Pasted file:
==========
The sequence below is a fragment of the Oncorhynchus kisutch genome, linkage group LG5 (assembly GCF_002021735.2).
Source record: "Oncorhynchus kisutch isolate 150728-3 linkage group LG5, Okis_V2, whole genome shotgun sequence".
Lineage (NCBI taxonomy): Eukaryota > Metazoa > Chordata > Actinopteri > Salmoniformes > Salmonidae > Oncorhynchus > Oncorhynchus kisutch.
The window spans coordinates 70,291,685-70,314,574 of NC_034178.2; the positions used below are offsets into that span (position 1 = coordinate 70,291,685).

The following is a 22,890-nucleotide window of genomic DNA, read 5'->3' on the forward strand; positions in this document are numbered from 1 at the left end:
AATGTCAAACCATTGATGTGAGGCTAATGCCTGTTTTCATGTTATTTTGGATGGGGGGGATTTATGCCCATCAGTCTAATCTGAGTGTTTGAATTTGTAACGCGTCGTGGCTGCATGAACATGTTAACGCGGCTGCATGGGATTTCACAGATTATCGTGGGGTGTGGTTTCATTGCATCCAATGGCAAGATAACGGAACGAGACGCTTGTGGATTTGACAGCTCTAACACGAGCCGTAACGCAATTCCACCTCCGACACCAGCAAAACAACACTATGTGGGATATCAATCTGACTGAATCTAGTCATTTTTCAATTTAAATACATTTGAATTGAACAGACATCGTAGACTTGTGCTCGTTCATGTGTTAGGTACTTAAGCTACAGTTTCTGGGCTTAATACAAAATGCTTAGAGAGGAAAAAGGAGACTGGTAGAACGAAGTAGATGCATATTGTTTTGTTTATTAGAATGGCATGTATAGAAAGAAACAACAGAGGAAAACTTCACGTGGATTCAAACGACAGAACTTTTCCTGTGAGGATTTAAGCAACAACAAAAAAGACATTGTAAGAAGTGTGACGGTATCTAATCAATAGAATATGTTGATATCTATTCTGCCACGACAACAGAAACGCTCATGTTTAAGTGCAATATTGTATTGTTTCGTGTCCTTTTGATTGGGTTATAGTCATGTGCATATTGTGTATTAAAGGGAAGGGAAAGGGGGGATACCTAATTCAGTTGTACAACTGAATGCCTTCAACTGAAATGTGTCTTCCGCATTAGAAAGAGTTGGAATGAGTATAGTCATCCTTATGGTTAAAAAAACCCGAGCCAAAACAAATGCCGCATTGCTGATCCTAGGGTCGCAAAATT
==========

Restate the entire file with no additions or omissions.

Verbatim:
The sequence below is a fragment of the Oncorhynchus kisutch genome, linkage group LG5 (assembly GCF_002021735.2).
Source record: "Oncorhynchus kisutch isolate 150728-3 linkage group LG5, Okis_V2, whole genome shotgun sequence".
Lineage (NCBI taxonomy): Eukaryota > Metazoa > Chordata > Actinopteri > Salmoniformes > Salmonidae > Oncorhynchus > Oncorhynchus kisutch.
The window spans coordinates 70,291,685-70,314,574 of NC_034178.2; the positions used below are offsets into that span (position 1 = coordinate 70,291,685).

The following is a 22,890-nucleotide window of genomic DNA, read 5'->3' on the forward strand; positions in this document are numbered from 1 at the left end:
AATGTCAAACCATTGATGTGAGGCTAATGCCTGTTTTCATGTTATTTTGGATGGGGGGGATTTATGCCCATCAGTCTAATCTGAGTGTTTGAATTTGTAACGCGTCGTGGCTGCATGAACATGTTAACGCGGCTGCATGGGATTTCACAGATTATCGTGGGGTGTGGTTTCATTGCATCCAATGGCAAGATAACGGAACGAGACGCTTGTGGATTTGACAGCTCTAACACGAGCCGTAACGCAATTCCACCTCCGACACCAGCAAAACAACACTATGTGGGATATCAATCTGACTGAATCTAGTCATTTTTCAATTTAAATACATTTGAATTGAACAGACATCGTAGACTTGTGCTCGTTCATGTGTTAGGTACTTAAGCTACAGTTTCTGGGCTTAATACAAAATGCTTAGAGAGGAAAAAGGAGACTGGTAGAACGAAGTAGATGCATATTGTTTTGTTTATTAGAATGGCATGTATAGAAAGAAACAACAGAGGAAAACTTCACGTGGATTCAAACGACAGAACTTTTCCTGTGAGGATTTAAGCAACAACAAAAAAGACATTGTAAGAAGTGTGACGGTATCTAATCAATAGAATATGTTGATATCTATTCTGCCACGACAACAGAAACGCTCATGTTTAAGTGCAATATTGTATTGTTTCGTGTCCTTTTGATTGGGTTATAGTCATGTGCATATTGTGTATTAAAGGGAAGGGAAAGGGGGGATACCTAATTCAGTTGTACAACTGAATGCCTTCAACTGAAATGTGTCTTCCGCATTAGAAAGAGTTGGAATGAGTATAGTCATCCTTATGGTTAAAAAAACCCGAGCCAAAACAAATGCCGCATTGCTGATCCTAGGGTCGCAAAATT